Sony vs. Sigma - Sharpness Comparison

Marc Heijligers, 06-02-2016

On this page you’ll find a detailed comparison between the sharpness of both lenses.

Summarized Results

The tables below show the summarized relative performance of both lenses I have tested in terms of their sharpness. As you can see, the Sony is a bit sharper, but having a serious issue with a tilted lens element on the right side (also see the Sony Lens Quality issues page for more info).
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Test Conditions

The Sony FE 35mm F1.4 is tested mounted on an A7RII, and the Sigma ART 35mm F1.4 mounted on a NIkon D800. The A7RII pictures have been scaled to the D800 resolution (from 42Mpix to 36MPix) to make them easily comparable. This gives a small resolution advantage to the Sony (about a 15%, which is far from a pixel), but the overall conclusions on sharpness have been checked, and are the same with the unscaled pictures (one example is added for you to check).

The first test is to judge the field sharpness of the lens. For this I use a bookshelf, which has a flat surface and a lot of books where the text on the book spines can used to test the subjective sharpness at a distance of 1.5 to 2m (not fully scientific, but sufficient to represent practical use cases for most of us). The camera is put on a tripod, where care is taken that the camera is perpendicular to the bookshelf (using the level indicator of the camera, visually checking the camera is in the middle, the bookshelf plates are symmetrical in the viewfinder, and double check with LensCal that the book spines are within the DoF range). The focus point for all photos is always in the centre (though other focus points have been checked for sanity, as well as multiple pictures to exclude focus differences). For lenses with different focal length, the camera is moved such that the composition of the scene remains the same in the viewfinder. Photos have been made with Steadyshot turned OFF, Silent Shooting turned ON, and a timer (but the differences are hardly visible with complementary settings in this specific setup). Pictures are taken in RAW, and processed in Lightroom with the Camera Neutral setting, and with Lens corrections enabled. For sanity, I’ve checked the difference between JPG, and RAW with corrections turned off, but the results are similar. Three regions are considered in the tests, one in the centre, one at the bottom-left, and one at the top-right. To investigate color fringing, tests have also been done closer to some books that have a high level of contrast.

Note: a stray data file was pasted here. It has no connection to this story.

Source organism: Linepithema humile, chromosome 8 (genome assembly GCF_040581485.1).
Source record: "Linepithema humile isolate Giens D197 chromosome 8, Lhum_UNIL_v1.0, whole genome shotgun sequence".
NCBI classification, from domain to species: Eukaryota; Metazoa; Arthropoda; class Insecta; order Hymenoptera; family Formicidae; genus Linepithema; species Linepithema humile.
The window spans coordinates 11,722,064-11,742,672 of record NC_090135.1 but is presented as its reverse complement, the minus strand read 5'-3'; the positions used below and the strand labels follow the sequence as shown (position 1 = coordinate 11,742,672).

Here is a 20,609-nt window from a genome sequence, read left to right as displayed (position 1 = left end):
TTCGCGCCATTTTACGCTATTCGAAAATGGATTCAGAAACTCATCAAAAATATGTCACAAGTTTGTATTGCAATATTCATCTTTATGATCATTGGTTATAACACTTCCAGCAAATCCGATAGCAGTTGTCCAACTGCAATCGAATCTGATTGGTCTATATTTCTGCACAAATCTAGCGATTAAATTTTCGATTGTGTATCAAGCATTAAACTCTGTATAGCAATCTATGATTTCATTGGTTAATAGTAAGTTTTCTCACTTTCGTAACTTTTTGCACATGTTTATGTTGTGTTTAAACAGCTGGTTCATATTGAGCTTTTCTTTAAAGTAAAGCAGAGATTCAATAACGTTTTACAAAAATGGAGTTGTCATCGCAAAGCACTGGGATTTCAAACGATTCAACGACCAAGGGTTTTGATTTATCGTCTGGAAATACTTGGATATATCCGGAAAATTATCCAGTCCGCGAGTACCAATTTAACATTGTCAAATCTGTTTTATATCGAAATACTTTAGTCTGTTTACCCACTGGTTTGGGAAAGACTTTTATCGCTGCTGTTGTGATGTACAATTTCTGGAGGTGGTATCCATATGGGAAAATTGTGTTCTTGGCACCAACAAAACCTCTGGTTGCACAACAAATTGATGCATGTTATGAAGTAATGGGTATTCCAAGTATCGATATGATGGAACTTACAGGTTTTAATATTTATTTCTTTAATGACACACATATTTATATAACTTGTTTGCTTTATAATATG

The second test is to test the lens for sharpness at further distance. For this purpose I photographed a (boring cloudy) city scene from the balcony. This rules out the problem with the camera might not be absolutely perpendicular to the bookshelf. Furthermore, the larger distance increases the depth-of-field for distant objects, hence if there are internal or shifted lens elements, it also reveals unsharpness in those conditions. Also here three regions are considered the centre, the left, and the right side.
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Detailed Comparison

Use the filter button below to select which cases you want to see and compare in detail (the buttons will limit the selection), and use the slider to compare the Sony (on the left) and the Sigma (on the right).